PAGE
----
April 8, 2015
Hundreds of Oregonians from around the state came to Lane County Circuit Court to Support Youths' Landmark Climate Change Case
In front of a packed courtroom and national news media, Judge Karsten Rasmussen heard oral argument in a precedent setting climate change case, Chernaik v. Brown, brought by two young women from Eugene. More than 400 students and individuals from across the state flooded the courtroom and overflow room and took part in a silent vigil and theatrical tribunal outside the courtroom in support of Kelsey Juliana and Olivia Chernaik’s fight for their constitutional rights and meaningful state action on climate change.
“I’m very proud and grateful to my attorneys who represented us exceptionally well today,” said Juliana. “I’m disappointed and confused why my State is continuing to battle and resist our efforts to ensure our rights are beings upheld, by protecting vital resources needed for current and future generations. However, I remain optimistic and look forward to the judge’s decision.”
April 7, 2015
Lane County Circuit Court Will Hear Oral Argument in Kelsey and Olivia's Climate Case
Come watch Judge Karsten Rasmussen at Lane County Circuit Court hear oral argument in the case Chernaik v. Brown, brought by two young plaintiffs from Eugene, Oregon.
Last summer, and in a nationally significant decision in their case, the Oregon Court of Appeals ruled a circuit court must decide whether the atmosphere is a public trust resource that the state of Oregon, as a trustee, has a duty to protect. Kelsey and Olivia were initially told they could not bring the case by Judge Karsten Rasmussen in Lane Country Circuit Court. The circuit court had ruled that climate change should be left only to the legislative and executive branches. The Oregon Court of Appeals overturned that decision, and the Kelsey and Olivia’s case will be heard before Judge Rasmussen once again.
Kelsey and Olivia, filed the climate change lawsuit against Governor Kitzhaber (now Governor Kate Brown) and the state of Oregon for failing to protect essential natural resources, including the atmosphere, state waters, and coast lines, as required under the public trust doctrine.
We need to show the judges that we support Kelsey and Olivia, in their efforts to protect everyone’s rights to a safe and livable Oregon.
Help us pack the courtroom!
WHEN: April 7, 2015, 2:30 p.m. PST (please arrive at least 15 minutes early)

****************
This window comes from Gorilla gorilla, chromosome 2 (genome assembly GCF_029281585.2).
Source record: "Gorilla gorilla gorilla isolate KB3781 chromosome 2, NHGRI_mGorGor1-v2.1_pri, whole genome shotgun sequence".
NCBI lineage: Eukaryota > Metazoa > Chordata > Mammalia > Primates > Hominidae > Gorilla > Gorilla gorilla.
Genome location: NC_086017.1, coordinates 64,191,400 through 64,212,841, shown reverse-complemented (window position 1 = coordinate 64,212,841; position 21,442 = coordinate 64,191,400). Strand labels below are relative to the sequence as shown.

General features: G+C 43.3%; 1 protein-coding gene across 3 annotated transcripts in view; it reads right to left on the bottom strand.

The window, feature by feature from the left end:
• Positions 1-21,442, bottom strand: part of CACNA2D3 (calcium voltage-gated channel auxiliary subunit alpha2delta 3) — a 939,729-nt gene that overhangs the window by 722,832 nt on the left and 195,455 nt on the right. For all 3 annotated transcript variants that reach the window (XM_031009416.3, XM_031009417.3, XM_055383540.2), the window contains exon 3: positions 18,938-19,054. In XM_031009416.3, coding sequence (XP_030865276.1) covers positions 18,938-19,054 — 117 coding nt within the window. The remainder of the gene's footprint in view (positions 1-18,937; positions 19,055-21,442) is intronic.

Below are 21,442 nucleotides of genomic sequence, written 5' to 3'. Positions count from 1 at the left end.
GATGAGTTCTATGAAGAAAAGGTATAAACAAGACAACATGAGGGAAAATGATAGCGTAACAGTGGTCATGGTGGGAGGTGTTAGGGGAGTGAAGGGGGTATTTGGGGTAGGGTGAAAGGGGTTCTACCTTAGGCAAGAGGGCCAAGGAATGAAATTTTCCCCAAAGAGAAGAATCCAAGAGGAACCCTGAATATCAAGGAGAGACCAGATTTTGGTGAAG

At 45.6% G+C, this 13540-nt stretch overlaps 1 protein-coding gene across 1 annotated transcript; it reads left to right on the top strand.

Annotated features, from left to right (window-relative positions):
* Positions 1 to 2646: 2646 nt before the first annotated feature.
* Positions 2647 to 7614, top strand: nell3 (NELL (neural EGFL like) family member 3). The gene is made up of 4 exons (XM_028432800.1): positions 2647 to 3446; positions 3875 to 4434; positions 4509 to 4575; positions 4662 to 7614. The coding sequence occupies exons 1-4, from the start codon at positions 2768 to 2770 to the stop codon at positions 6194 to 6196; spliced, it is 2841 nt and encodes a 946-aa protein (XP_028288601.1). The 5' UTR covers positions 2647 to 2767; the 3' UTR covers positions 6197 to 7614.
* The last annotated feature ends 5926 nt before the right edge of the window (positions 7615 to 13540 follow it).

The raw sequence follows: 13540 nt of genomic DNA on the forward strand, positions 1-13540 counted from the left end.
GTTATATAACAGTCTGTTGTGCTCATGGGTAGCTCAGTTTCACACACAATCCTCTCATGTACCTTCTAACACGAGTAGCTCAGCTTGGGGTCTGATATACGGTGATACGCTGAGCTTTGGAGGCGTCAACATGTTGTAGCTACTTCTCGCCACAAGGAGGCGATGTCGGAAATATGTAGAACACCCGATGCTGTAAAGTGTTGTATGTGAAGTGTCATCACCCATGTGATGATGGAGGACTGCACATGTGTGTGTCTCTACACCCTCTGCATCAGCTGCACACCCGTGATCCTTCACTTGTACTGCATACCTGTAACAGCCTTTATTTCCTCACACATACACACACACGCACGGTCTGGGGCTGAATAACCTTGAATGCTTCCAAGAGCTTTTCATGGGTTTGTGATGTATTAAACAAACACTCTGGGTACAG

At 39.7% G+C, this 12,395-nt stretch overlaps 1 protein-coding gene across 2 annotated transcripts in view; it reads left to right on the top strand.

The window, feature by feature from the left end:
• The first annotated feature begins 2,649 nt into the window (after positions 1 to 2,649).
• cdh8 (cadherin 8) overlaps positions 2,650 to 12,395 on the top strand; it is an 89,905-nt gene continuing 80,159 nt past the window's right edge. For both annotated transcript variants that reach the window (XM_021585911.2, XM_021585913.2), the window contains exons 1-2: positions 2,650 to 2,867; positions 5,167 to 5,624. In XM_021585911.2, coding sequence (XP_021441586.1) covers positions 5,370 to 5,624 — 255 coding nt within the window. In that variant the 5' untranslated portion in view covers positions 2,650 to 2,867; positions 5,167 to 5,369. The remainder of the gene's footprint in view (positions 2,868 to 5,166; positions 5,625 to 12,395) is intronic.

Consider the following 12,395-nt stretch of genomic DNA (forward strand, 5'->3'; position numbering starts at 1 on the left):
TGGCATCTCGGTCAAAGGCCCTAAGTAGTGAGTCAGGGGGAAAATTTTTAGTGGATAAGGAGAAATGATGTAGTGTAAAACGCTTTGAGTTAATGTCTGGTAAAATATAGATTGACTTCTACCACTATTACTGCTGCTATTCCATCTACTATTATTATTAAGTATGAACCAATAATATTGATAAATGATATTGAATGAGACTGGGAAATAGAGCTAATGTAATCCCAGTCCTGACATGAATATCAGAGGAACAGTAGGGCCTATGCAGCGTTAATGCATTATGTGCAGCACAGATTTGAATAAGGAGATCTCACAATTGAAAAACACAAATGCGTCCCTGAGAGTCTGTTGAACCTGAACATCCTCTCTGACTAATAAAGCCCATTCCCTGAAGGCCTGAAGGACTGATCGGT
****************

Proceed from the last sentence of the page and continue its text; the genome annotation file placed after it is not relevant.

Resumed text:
WHERE: 125 East 8th Avenue, Eugene, OR 97401
March 27, 2015
March 13, 2015
Plaintiffs filed their response brief in opposition to the State's motion for summary judgment with the Circuit Court, and the State filed its response brief in opposition to Plaintiffs' motion for partial summary judgment.
January 9, 2015
OREGON YOUTH’S CLIMATE CASE MOVES FORWARD
On April 7, 2015, Lane County Circuit Court Will Hear Arguments on Whether The State Of Oregon Has An Obligation To Protect Young People From The Impacts Of Climate Change
Today, two young plaintiffs from Eugene, Kelsey Juliana and Olivia Chernaik filed a motion for partial summary judgment in their climate change case, Chernaik v. Kitzhaber, to Lane County Circuit Court. Last summer, and in a nationally significant decision in their case, the Oregon Court of Appeals ruled the court must decide whether the atmosphere is a public trust resource that the state of Oregon, as a trustee, has a duty to protect along with recognized public trust assets such as estuaries, rivers, and wildlife. Kelsey and Olivia’s attorneys will now argue before Judge Karsten Rasmussen in Lane Country Circuit Court that not only does the State have a sovereign duty to protect the public trust resources of Oregon like air and water from carbon pollution, but that it is violating its trustee obligation to present and future generations if it does not.
Read the expert declarations supporting the Plaintiffs' Motion for Partial Summary Judgment from:
Dr. James Hansen, former Director of the NASA Goddard Institute for Space Studies and Director of the Climate Science, Awareness and Solutions program at Columbia University's Earth Institute
Dr. Philip Mote, Director of the Oregon Climate Change Research Institute and Professor at the College of Earth, Ocean, and Atmospheric Sciences at Oregon State University
Dr. Burke Hales, Professor of Ocean Ecology and Biogeochemistry at the College of Earth, Ocean, and Atmospheric Sciences at Oregon State University
Ernest Niemi, Economist and Founder of Natural Resource Economics Inc.
June 11, 2014
Youth Win Reversal from Oregon Court of Appeals in Critical Climate Recovery Case
“Climate change is the biggest threat to our children,” said Julia Olson, Executive Director and Chief Legal Counsel of Our Children’s Trust. “Our political branches of government around the country have failed to meaningfully protect our fundamental rights to a healthy atmosphere. The Oregon Court of Appeals has affirmed the very purpose of our justice system to seek judicial review when other branches of our government violate our basic rights. The decision of the Oregon Court of Appeals affirms that youth deserve a judicial determination on whether the atmosphere is a natural resource that warrants governmental protection as a public trust resource. We are confident that the Oregon trial court will make the right determinations to protect our most precious natural resource on which all others rely: our atmosphere.”